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Bronze of Riace

The tragedy of Holocaust
Its purpose is to educate the public about the horrors of the holocaust and to tell the story of the childeren who survived. Further, visitors learn about the experiments twins were forced to endure. "Those who do not learn from the past are doomed to repeat it." has become the basis for the museum's efforts to educate and enlighten about the Holocaust. The slogan of the Museum is "Let us remove hatred and prejudice from the world and let it begin with me. " C.A.N.D.L.E.S. which stands for Children of Auschwitz Nazi Deadly Lab Experiments Survivors is the only museum of its kind in the State of Indiana.
C.A.N.D.L.E.S. Holocaust Museum

Terre Haute, Indiana - USA

Between 1942 and 1945 the German occupying power arrested and deported more than one hundred thousand Dutch Jews and foreign Jewish refugees from the Netherlands.The museum houses a permanent exhibition on the history of camp Westerbork, with many original photographs, documents, drawings, paintings, images, maps, and objects from Westerbork. The documentation centre houses a collection of books, documents, photographs, and videotapes, which are all available for research. Visitors can consult the Memorial Books of the Oorlogsgravenstichting (War Graves Foundation). They record the names of more than 140,000 Dutchmen who were killed during World War II and who did not receive a proper burial.
Herinneringscentrum Kamp Westerbork

Hooghalen - The Netherlands

The main aim of this museum is to teach both the history of the Holocaust and the dangers of hatred and prejudice. The permanent exhibit forms the core of Holocaust Museum Houston, which is entitled Bearing Witness: A Community Remembers. This exhibit is unique in its emphasis on Houston-area Holocaust survivors. The tour takes visitors through the origination of Judaism and life before World War II, to the rise of the Nazi Party and the Holocaust, through the aftermath of the Final Solution.
Holocaust Museum Houston

Houston, Texas - USA

The Museum - symbol of the Holocaust - is engaged in a variety of activities. It preserves and secures post-camp objects and buildings, as well as acquiring, studying, and providing access to documents and other items of historical value as photographs, microfilms, negatives, etc. It also assembles mostly camp objects and items found at the site after being plundered from the victims of mass extermination on their arrival in the camp. The great majority (90%) consists of items found on the grounds: personal effects, clothing, shoes, and objects associated with the life, work, and extermination of the prisoners. The museum organizes temporary exhibitions that are presented at the Museum and elsewhere (in Poland and abroad) in order to educate the public about the Nazi occupation.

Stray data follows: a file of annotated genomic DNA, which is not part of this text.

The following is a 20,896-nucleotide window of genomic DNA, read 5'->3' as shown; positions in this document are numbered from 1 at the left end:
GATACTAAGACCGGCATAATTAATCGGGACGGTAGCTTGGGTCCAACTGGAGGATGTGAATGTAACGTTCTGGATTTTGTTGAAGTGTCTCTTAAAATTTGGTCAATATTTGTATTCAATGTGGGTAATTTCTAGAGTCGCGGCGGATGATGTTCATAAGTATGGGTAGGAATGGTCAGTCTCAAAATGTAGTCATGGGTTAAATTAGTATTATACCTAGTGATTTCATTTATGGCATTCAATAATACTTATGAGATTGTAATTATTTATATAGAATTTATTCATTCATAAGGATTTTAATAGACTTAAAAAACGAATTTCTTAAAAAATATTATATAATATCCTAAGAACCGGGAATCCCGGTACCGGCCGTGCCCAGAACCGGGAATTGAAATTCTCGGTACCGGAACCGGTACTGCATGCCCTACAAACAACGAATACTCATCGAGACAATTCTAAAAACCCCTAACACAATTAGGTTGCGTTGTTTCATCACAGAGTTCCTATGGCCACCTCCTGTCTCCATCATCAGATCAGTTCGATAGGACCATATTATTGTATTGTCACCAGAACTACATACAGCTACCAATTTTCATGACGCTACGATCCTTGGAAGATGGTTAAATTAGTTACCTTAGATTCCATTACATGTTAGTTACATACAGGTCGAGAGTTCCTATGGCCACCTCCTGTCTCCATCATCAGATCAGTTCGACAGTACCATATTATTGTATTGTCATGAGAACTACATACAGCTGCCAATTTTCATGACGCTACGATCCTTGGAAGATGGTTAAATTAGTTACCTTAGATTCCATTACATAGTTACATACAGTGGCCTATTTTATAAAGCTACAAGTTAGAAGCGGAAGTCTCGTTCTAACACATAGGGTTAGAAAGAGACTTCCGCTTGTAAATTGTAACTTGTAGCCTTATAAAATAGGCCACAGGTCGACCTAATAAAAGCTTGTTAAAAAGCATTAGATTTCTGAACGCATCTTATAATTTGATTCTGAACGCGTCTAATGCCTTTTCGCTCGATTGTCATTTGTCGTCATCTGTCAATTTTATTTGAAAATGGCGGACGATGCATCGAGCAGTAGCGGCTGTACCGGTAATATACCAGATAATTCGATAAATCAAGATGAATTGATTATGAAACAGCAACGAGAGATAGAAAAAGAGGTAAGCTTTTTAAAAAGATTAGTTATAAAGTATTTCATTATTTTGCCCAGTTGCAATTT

On April 6th, 1944, forty-four children who were being sheltered in the Izieu children's home and the seven adults in charge of them were arrested by the Lyon Gestapo and were gassed in the extermination camp of Auschwitz-Birkenau. All that because they were Jewish. So an association was created, on Sabine Zlatin's initiative, with the aim of perpetuating the memory of the Izieu tragedy and turning the children's home into a memorial museum.
To give a fuller understanding of past events as well as to stimulate thought on crime against humanity the museum offers guided tours, a program of temporary exhibitions, conferences and workshops.
In Belgium nearly one out of two Jews perished during the Second World War. Furthermore, it is not only a museum about the deportation of Belgian Jews, but also about their resistance. Thanks to the support they received from the Belgian people, many managed to escape from their Nazi pursuers and their collaborators.
The Museum of Jewish Heritage – A Living Memorial to the Holocaust opened to the public in September 1997. Its mission is to educate people of all ages and backgrounds about the 20th century Jewish experience before, during, and after the Holocaust.
With more than 2,000 photographs, 800 artifacts, and 24 original documentary films, the Museum’s core exhibition combines archival material with modern media to provide a thoughtful and moving chronicle of history, keeping the memory of the past alive and offering hope for the future.
Museum of Jewish Heritage

New York City - USA

At Ravensbruck women’s concentration camp, the SS kept imprisoned more than 130.000 women and children, but also 20.000 men. Between 1939 and 1945, tens of thousands of them, coming from more than 40 nations, were killed. Today, Ravensbruck Memorial Museum keeps traces and records, enhances remembrance and research, and creates a place of active learning and encounter.